Activision-Blizzard’s Raven Software is formally unionizing


Perhaps ignoring and gaslighting the strikers wasn’t the best move for Activision after all: WAPO reports that “over 30” QA testers at Activision’s Raven Software have officially submitted a request to Activision to recognize their workers union.

“We ask that Raven Software and Activision leadership voluntarily recognize our union and respect our right to organize without retaliation or interference,” the newly named Game Workers Alliance writes, with the support of CWA. “The voices of workers should be heard by leadership. By uniting in solidarity, we can ensure our message is further reaching, and more effective.” Among their platform demands are sustainable workloads, transparent employment, fair pay, and diversity. “We aim to work together with leadership to create a healthy and prosperous work environment for all people, to develop successful and sustainable products, and to support the enjoyment of our players,” they conclude.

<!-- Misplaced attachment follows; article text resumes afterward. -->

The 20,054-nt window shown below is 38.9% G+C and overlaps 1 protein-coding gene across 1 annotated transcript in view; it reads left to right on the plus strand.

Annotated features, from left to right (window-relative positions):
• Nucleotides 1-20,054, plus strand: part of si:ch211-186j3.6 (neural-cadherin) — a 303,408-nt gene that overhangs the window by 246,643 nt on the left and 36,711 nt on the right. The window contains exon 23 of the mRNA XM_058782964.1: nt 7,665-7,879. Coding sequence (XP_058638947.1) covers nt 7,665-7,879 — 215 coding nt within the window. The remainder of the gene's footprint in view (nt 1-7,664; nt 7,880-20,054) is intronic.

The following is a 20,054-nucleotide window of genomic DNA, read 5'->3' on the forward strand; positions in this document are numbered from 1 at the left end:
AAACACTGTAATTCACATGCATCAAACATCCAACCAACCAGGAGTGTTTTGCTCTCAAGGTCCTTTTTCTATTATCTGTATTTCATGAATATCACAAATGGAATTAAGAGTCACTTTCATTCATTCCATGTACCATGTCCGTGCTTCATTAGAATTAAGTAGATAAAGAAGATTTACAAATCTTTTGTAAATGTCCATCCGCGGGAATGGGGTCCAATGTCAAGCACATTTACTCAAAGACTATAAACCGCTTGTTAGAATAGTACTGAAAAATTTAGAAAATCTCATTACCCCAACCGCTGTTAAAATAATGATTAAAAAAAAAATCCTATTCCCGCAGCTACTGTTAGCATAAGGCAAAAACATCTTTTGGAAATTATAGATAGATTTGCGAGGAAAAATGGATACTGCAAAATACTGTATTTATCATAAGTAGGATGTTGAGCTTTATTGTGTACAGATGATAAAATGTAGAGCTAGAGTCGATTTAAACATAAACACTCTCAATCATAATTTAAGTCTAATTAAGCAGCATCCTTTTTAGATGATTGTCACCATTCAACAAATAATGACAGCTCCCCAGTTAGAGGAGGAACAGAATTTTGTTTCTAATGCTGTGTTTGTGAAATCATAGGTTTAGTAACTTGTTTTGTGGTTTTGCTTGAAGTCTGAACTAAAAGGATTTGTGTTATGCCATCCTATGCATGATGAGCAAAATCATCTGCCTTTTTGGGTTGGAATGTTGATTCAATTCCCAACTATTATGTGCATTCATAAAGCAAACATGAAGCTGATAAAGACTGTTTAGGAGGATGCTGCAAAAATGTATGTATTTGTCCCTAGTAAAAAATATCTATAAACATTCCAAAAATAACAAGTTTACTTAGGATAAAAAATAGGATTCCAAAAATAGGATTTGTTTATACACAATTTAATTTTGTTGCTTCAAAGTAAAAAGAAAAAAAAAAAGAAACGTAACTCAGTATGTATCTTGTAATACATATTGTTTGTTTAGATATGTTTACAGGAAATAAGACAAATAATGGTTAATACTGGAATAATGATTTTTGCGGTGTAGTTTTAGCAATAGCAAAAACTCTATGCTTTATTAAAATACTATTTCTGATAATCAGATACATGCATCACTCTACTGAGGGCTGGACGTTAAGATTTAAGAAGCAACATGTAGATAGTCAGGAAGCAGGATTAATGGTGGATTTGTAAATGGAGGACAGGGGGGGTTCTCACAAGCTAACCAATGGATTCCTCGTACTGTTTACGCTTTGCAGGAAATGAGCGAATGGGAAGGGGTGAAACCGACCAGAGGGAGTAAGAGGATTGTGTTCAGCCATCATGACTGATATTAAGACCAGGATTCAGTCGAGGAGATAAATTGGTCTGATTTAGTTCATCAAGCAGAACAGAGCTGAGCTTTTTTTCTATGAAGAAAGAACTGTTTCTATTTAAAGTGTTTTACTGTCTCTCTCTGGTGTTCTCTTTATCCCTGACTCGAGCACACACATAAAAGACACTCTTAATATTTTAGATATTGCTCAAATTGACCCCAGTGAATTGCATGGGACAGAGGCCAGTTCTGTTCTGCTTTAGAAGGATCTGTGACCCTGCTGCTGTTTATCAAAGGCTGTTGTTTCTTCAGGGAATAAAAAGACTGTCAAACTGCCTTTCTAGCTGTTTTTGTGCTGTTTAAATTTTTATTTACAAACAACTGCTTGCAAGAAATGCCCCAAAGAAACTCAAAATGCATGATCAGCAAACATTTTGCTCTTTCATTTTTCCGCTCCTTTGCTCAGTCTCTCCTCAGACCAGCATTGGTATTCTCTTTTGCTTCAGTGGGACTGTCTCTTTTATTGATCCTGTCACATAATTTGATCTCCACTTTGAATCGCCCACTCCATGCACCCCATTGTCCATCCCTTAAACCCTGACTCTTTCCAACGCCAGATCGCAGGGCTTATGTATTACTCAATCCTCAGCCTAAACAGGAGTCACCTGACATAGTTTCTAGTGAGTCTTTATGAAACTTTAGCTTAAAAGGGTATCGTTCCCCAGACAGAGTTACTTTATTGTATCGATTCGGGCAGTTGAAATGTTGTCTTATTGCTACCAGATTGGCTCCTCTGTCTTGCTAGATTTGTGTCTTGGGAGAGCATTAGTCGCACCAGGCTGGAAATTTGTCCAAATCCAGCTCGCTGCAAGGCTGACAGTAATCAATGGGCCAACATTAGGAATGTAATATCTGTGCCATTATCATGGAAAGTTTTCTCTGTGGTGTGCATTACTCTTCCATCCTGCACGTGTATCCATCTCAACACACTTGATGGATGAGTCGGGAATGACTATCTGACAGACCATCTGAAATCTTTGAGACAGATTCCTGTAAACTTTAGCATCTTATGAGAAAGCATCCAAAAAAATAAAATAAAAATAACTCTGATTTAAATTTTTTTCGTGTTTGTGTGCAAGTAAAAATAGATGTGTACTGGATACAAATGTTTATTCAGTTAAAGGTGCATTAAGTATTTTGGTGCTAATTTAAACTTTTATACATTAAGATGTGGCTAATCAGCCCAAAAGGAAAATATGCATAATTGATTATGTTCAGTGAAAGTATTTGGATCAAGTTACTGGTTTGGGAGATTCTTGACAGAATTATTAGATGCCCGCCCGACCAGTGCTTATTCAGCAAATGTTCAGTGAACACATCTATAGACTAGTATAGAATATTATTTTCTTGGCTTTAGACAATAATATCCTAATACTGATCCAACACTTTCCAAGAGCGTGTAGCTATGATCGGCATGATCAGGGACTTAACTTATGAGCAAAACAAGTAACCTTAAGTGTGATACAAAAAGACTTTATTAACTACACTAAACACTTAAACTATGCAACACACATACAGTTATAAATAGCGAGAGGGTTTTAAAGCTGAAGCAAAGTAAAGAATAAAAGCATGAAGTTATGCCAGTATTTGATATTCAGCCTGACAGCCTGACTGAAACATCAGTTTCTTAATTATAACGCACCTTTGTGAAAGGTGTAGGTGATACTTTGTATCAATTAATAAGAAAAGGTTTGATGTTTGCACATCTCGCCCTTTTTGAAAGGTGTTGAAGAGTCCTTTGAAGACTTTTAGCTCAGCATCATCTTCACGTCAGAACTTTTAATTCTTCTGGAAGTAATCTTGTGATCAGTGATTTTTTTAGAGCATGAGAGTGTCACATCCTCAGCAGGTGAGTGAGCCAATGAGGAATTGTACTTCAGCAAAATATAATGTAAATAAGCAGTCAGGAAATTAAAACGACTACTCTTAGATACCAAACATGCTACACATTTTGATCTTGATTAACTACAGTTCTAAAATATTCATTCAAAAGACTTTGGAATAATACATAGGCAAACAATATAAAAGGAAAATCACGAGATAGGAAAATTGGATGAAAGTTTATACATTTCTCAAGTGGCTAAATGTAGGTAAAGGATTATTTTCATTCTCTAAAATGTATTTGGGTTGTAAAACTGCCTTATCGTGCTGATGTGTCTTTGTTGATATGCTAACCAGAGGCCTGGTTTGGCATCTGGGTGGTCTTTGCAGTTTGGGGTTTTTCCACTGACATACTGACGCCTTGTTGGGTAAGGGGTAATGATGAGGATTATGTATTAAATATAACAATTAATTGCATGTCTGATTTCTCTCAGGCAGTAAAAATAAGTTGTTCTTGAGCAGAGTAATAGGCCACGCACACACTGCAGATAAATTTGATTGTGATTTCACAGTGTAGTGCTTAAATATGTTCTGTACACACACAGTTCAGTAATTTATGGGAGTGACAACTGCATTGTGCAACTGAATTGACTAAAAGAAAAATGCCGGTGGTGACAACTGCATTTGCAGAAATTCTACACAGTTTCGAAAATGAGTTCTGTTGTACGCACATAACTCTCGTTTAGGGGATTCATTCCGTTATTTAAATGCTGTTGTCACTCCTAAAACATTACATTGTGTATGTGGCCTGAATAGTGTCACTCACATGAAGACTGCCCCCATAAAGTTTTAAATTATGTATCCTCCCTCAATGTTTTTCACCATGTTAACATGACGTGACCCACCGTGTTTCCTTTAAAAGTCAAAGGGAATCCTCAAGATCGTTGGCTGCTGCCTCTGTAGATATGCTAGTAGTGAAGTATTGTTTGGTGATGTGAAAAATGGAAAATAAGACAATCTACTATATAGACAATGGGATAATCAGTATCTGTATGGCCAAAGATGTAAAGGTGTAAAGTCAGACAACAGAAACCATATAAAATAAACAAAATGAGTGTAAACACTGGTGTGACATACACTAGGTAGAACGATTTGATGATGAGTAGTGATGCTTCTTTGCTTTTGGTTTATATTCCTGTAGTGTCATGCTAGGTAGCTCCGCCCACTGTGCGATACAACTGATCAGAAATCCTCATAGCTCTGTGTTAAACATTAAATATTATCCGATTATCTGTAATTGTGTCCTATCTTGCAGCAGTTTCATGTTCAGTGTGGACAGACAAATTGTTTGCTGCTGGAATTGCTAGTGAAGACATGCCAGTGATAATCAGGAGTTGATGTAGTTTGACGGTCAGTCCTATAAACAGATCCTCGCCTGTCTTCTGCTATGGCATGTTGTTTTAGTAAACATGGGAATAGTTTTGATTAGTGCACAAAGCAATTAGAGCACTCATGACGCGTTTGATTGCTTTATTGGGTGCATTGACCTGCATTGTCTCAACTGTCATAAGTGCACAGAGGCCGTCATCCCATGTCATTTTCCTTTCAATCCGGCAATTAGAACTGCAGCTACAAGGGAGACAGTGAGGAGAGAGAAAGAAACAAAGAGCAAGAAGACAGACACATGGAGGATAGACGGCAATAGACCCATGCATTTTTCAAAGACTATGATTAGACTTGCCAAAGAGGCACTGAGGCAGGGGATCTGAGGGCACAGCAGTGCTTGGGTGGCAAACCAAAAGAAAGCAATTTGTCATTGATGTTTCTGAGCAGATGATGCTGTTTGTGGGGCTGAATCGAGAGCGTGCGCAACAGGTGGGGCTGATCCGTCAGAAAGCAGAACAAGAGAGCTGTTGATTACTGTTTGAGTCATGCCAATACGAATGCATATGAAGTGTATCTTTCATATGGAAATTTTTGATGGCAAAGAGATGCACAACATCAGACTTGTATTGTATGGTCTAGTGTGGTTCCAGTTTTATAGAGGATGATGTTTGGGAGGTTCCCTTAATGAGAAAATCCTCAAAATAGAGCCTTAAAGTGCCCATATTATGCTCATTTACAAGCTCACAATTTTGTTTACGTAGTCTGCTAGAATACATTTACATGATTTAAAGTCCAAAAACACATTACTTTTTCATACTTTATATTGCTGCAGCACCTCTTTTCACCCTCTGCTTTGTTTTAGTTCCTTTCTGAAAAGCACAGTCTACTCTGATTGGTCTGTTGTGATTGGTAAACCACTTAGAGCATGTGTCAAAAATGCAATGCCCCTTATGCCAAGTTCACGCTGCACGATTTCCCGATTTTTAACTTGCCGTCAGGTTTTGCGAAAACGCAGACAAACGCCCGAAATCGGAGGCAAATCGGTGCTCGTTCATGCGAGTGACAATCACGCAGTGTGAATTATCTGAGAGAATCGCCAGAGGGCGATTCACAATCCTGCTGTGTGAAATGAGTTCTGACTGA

Raven Software, of course, was slammed with layoffs just ahead of the holidays, which turned into an almost two-month work strike; Activision-Blizzard has responded to the strike by saying it’s listening, but it has refused to meet with organizers.

According to WAPO, Raven has given Activision management five days to respond, at which point the group works through the National Labor Relations Board, which will succeed as they have a “supermajority” of votes already, which will force Activision-Blizzard to the bargaining table. WAPO’s expert, incidentally, says the Microsoft deal will have no credible impact on this unionization effort.

Source: WAPO, Twitter
Activision-Blizzard is considered a controversial gaming company owing to a long string of scandals over the last few years, including the Blitzchung boycott, mass layoffs, labor disputes, and executive pay fiasco. In 2021, the company was sued by California for fostering a work environment rife with sexual harassment and discrimination, the disastrous corporate response to which compounded Blizzard’s ongoing pipeline issues and the widespread perception that its online games are in decline. Multiple state and federal agencies are investigating the company as employees strike and call for Bobby Kotick’s resignation. As of 2022, the company is being acquired by no less than Microsoft.
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